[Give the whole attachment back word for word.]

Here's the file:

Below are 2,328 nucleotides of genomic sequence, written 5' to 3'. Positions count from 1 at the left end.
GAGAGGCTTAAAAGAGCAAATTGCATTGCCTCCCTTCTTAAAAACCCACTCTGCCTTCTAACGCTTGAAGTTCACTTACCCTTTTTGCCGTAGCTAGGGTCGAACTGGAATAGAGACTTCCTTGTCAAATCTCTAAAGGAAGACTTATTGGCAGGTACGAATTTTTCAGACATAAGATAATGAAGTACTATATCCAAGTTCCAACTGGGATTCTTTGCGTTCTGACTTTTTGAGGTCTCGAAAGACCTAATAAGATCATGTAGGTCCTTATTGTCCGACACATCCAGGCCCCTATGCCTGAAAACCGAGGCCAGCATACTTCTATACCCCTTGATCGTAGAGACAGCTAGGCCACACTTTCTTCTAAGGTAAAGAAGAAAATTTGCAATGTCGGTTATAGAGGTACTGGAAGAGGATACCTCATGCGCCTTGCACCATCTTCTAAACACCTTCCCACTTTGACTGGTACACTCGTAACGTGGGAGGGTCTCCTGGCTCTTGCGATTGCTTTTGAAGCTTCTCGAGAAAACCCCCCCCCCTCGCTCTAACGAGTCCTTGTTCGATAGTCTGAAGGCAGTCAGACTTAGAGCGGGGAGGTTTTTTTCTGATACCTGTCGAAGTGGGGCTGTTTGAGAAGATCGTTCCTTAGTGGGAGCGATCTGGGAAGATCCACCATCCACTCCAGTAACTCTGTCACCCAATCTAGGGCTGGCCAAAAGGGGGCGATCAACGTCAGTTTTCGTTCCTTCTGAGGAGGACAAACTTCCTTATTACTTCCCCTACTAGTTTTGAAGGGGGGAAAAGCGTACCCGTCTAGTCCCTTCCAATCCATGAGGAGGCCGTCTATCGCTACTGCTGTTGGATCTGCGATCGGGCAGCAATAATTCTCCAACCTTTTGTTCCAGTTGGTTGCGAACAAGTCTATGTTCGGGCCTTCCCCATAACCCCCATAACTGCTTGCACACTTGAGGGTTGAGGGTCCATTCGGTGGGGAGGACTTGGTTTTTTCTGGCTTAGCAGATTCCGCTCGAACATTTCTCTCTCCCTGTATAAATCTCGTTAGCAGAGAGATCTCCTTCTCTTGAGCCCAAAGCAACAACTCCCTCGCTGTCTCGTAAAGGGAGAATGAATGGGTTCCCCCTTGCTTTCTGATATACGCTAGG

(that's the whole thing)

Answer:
Below are 2,328 nucleotides of genomic sequence, written 5' to 3'. Positions count from 1 at the left end.
GAGAGGCTTAAAAGAGCAAATTGCATTGCCTCCCTTCTTAAAAACCCACTCTGCCTTCTAACGCTTGAAGTTCACTTACCCTTTTTGCCGTAGCTAGGGTCGAACTGGAATAGAGACTTCCTTGTCAAATCTCTAAAGGAAGACTTATTGGCAGGTACGAATTTTTCAGACATAAGATAATGAAGTACTATATCCAAGTTCCAACTGGGATTCTTTGCGTTCTGACTTTTTGAGGTCTCGAAAGACCTAATAAGATCATGTAGGTCCTTATTGTCCGACACATCCAGGCCCCTATGCCTGAAAACCGAGGCCAGCATACTTCTATACCCCTTGATCGTAGAGACAGCTAGGCCACACTTTCTTCTAAGGTAAAGAAGAAAATTTGCAATGTCGGTTATAGAGGTACTGGAAGAGGATACCTCATGCGCCTTGCACCATCTTCTAAACACCTTCCCACTTTGACTGGTACACTCGTAACGTGGGAGGGTCTCCTGGCTCTTGCGATTGCTTTTGAAGCTTCTCGAGAAAACCCCCCCCCCTCGCTCTAACGAGTCCTTGTTCGATAGTCTGAAGGCAGTCAGACTTAGAGCGGGGAGGTTTTTTTCTGATACCTGTCGAAGTGGGGCTGTTTGAGAAGATCGTTCCTTAGTGGGAGCGATCTGGGAAGATCCACCATCCACTCCAGTAACTCTGTCACCCAATCTAGGGCTGGCCAAAAGGGGGCGATCAACGTCAGTTTTCGTTCCTTCTGAGGAGGACAAACTTCCTTATTACTTCCCCTACTAGTTTTGAAGGGGGGAAAAGCGTACCCGTCTAGTCCCTTCCAATCCATGAGGAGGCCGTCTATCGCTACTGCTGTTGGATCTGCGATCGGGCAGCAATAATTCTCCAACCTTTTGTTCCAGTTGGTTGCGAACAAGTCTATGTTCGGGCCTTCCCCATAACCCCCATAACTGCTTGCACACTTGAGGGTTGAGGGTCCATTCGGTGGGGAGGACTTGGTTTTTTCTGGCTTAGCAGATTCCGCTCGAACATTTCTCTCTCCCTGTATAAATCTCGTTAGCAGAGAGATCTCCTTCTCTTGAGCCCAAAGCAACAACTCCCTCGCTGTCTCGTAAAGGGAGAATGAATGGGTTCCCCCTTGCTTTCTGATATACGCTAGG